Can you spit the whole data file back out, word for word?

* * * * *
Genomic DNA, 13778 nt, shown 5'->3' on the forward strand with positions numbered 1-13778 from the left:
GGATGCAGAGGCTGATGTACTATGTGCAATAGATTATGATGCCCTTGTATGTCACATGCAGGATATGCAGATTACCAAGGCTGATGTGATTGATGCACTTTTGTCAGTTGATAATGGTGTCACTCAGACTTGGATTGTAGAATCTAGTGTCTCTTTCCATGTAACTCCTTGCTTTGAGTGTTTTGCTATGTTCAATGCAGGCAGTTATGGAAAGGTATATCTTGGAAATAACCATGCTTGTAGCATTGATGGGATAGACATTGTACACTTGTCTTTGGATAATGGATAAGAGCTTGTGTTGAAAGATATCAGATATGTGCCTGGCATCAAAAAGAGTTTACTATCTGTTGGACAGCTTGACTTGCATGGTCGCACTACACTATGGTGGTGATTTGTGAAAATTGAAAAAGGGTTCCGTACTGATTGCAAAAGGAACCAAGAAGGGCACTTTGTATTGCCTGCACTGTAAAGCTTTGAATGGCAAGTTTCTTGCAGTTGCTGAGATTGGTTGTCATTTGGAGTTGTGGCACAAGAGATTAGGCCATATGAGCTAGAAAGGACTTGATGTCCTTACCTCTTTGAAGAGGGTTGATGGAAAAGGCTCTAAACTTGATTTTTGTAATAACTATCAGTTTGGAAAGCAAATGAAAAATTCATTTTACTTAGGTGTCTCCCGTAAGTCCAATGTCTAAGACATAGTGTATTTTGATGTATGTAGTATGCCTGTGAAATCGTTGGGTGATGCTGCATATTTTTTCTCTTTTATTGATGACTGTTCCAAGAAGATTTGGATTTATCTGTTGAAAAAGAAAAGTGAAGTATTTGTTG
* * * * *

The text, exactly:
Genomic DNA, 13778 nt, shown 5'->3' on the forward strand with positions numbered 1-13778 from the left:
GGATGCAGAGGCTGATGTACTATGTGCAATAGATTATGATGCCCTTGTATGTCACATGCAGGATATGCAGATTACCAAGGCTGATGTGATTGATGCACTTTTGTCAGTTGATAATGGTGTCACTCAGACTTGGATTGTAGAATCTAGTGTCTCTTTCCATGTAACTCCTTGCTTTGAGTGTTTTGCTATGTTCAATGCAGGCAGTTATGGAAAGGTATATCTTGGAAATAACCATGCTTGTAGCATTGATGGGATAGACATTGTACACTTGTCTTTGGATAATGGATAAGAGCTTGTGTTGAAAGATATCAGATATGTGCCTGGCATCAAAAAGAGTTTACTATCTGTTGGACAGCTTGACTTGCATGGTCGCACTACACTATGGTGGTGATTTGTGAAAATTGAAAAAGGGTTCCGTACTGATTGCAAAAGGAACCAAGAAGGGCACTTTGTATTGCCTGCACTGTAAAGCTTTGAATGGCAAGTTTCTTGCAGTTGCTGAGATTGGTTGTCATTTGGAGTTGTGGCACAAGAGATTAGGCCATATGAGCTAGAAAGGACTTGATGTCCTTACCTCTTTGAAGAGGGTTGATGGAAAAGGCTCTAAACTTGATTTTTGTAATAACTATCAGTTTGGAAAGCAAATGAAAAATTCATTTTACTTAGGTGTCTCCCGTAAGTCCAATGTCTAAGACATAGTGTATTTTGATGTATGTAGTATGCCTGTGAAATCGTTGGGTGATGCTGCATATTTTTTCTCTTTTATTGATGACTGTTCCAAGAAGATTTGGATTTATCTGTTGAAAAAGAAAAGTGAAGTATTTGTTG